#GUT Blog: Proton pump inhibitors and risk of colorectal cancer: population-based cohort study

Professor El-Omar has chosen Dr Devin Abrahami and Dr Laurent Azoulay to do the next #GUTBlog. Dr Abrahami is a postdoctoral fellow in the Division of Pharmacoepidemiology and Pharmacoeconomics at Brigham and Women’s Hospital and Harvard Medical School. She received her PhD in Pharmacoepidemiology at McGill University. Dr Azoulay is an Associate Professor in the Department of Epidemiology, Biostatistics, and Occupational Health and the Gerald Bronfman Department of Oncology at McGill University.

The #GUTBlog focusses on the latest paper “Proton pump inhibitors and risk of colorectal cancer: population-based cohort study” which was published in paper copy in GUT in January 2022.  Dr Abrahami is the first author on this paper, Dr Azoulay is the senior author.

Dr Devin Abrahami (L) & Dr Laurent Azoulay (R)


Dr Abrahami and Dr Azoulay write:

“Acid suppressant drugs, which include proton pump inhibitors, or PPIs, and histamine-2 receptor antagonists, or H2RAs, are among the most commonly prescribed drugs worldwide. These drugs are used by millions of adults in the United Kingdom (UK) to manage the symptoms of several common gastric conditions, including peptic ulcer disease and gastroesophageal reflux disease. In recent years, however, there has been concern that these drugs are being used inappropriately, in either patients without an underlying indication for use or for increasing durations. This overuse is particularly concerning given the emergence of safety issues potentially associated with the use of PPIs, including infections, kidney issues, and certain cancers, such as colorectal cancer. As colorectal cancer is becoming more common among younger adults, this is a particularly relevant safety question. Thus, we set out to answer the following: is the use of PPIs associated with an increased risk of colorectal cancer?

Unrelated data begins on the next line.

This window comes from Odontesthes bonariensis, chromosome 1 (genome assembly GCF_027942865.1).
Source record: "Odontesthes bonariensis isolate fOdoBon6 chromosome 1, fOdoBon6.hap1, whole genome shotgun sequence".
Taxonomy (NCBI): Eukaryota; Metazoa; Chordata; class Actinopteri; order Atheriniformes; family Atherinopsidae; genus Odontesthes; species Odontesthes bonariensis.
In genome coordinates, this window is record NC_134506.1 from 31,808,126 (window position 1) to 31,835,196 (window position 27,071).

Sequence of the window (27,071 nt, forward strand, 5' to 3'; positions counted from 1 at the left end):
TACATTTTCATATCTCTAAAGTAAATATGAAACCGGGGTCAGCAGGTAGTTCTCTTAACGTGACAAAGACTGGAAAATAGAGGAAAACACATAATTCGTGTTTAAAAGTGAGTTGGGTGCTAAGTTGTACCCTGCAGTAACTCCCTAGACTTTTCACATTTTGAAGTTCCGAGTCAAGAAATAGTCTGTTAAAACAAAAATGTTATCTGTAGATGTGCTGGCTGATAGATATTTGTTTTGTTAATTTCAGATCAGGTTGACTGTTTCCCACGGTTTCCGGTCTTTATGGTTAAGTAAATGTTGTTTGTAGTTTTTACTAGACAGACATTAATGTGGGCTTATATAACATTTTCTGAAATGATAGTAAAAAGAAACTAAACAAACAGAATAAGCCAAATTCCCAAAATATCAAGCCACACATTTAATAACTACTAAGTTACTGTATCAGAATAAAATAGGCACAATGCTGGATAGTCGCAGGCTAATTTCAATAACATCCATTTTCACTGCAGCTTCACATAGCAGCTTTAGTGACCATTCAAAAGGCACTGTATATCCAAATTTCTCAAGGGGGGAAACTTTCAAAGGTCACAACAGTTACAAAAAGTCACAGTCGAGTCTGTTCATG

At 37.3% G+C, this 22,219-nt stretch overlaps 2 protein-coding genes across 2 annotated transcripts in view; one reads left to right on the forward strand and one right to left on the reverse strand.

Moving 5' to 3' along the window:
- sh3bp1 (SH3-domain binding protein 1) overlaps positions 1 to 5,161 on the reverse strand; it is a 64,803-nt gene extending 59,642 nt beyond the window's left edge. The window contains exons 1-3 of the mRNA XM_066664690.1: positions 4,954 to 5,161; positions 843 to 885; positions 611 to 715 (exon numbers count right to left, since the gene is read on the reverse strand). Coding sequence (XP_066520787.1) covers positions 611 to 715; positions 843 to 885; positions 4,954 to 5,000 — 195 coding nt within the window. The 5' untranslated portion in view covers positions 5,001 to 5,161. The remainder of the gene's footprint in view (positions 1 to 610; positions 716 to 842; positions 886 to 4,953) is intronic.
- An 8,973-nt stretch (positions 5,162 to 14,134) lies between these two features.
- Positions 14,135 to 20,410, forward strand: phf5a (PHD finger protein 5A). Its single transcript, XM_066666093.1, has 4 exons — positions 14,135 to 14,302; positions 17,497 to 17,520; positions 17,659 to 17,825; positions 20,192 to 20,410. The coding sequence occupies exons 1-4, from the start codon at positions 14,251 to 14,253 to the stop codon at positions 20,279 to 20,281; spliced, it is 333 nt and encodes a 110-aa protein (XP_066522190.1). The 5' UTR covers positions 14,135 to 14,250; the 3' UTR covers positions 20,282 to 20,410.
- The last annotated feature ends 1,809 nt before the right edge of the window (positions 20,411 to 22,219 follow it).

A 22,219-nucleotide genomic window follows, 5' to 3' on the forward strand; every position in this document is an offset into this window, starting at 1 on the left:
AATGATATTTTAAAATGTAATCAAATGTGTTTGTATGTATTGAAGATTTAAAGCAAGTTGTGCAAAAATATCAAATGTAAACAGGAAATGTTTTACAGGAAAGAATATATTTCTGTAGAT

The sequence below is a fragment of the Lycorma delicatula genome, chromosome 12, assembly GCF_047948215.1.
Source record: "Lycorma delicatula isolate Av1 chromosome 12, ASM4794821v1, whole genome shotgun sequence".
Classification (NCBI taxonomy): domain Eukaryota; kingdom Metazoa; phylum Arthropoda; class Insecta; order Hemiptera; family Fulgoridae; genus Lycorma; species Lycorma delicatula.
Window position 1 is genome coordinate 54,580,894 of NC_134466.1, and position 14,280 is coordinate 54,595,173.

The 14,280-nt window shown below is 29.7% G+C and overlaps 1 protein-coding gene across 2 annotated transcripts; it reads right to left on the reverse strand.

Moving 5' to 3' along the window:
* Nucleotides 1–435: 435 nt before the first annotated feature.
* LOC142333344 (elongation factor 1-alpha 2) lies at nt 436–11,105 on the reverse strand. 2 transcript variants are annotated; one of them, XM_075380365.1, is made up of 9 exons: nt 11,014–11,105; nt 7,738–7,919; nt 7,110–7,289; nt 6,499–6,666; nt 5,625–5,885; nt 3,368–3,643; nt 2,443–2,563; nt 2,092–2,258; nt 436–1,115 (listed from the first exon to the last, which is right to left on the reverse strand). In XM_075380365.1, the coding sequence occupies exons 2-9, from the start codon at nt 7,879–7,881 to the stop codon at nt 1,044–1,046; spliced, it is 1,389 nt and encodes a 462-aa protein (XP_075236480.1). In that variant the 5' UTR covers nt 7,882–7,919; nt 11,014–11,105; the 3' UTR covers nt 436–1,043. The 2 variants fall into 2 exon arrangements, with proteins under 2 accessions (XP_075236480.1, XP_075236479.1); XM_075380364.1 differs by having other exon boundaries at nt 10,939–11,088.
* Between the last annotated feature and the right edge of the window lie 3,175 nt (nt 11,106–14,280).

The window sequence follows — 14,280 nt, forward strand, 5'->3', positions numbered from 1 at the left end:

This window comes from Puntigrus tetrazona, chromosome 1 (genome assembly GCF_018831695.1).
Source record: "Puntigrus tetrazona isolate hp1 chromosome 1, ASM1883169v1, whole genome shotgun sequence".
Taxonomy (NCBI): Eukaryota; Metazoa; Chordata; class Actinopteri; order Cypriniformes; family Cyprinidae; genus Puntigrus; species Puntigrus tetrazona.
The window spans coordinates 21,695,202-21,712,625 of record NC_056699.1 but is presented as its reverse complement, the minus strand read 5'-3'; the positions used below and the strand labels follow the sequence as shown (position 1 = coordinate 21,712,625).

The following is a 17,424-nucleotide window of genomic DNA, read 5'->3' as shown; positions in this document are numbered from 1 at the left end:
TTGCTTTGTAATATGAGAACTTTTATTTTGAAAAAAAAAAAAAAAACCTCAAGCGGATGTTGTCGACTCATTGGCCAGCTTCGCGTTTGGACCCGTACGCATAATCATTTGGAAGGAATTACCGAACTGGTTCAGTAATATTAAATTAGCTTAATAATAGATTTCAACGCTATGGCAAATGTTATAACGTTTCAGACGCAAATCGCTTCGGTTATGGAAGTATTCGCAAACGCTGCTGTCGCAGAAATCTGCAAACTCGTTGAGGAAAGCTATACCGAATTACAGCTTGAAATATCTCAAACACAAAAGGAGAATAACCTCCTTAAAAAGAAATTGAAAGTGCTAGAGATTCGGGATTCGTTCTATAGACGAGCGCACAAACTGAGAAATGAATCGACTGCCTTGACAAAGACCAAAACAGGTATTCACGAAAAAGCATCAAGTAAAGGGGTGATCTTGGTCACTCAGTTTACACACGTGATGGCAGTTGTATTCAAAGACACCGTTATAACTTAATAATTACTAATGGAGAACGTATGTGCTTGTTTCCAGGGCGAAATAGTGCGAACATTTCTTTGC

To answer this safety question, we used data from the UK Clinical Practice Research Datalink, a large, computerized data set with detailed records of patients from primary care physicians. Using this data, we identified a group of over 1.5 million adults who were newly treated with an acid suppressant drug. We followed these patients over time to assess their colorectal cancer risk, using advanced statistical techniques to adjust for differences between the two groups. We quantified the overall risk of colorectal cancer associated with the use of PPIs, compared to the use of H2RAs, and the risk among important subgroups.

Our study found that the overall use of PPIs was not associated with an increased risk of colorectal cancer. However, we found that prolonged PPI use may be associated with a modest increased risk of colorectal cancer when examining duration-response patterns. The risk was particularly high among patients using PPIs in the highest duration of use, corresponding to about four years of treatment.

Given the pervasiveness of PPIs, physicians should closely monitor their patients to regularly reassess their ongoing need for treatment. In addition, regular colorectal cancer screening among long-term PPI users may also be warranted. In light of the risk associated with long-term use, patients who do not have an indication for use should be weaned off their PPI medications.

Overall, this study adds to the growing body of literature on the risk-benefit profile of acid suppressant drugs. While these drugs effectively reduce stomach acid, this study highlights that their use may have some unintended effects, particularly associated with prolonged use.Future work in this area is necessary to confirm our findings and better elucidate the biological role of PPIs in the development of colorectal cancer.”

Dr Devin Abrahami @DevinAbrahami

Dr Laurent Azoulay @LaurentAzoulay0

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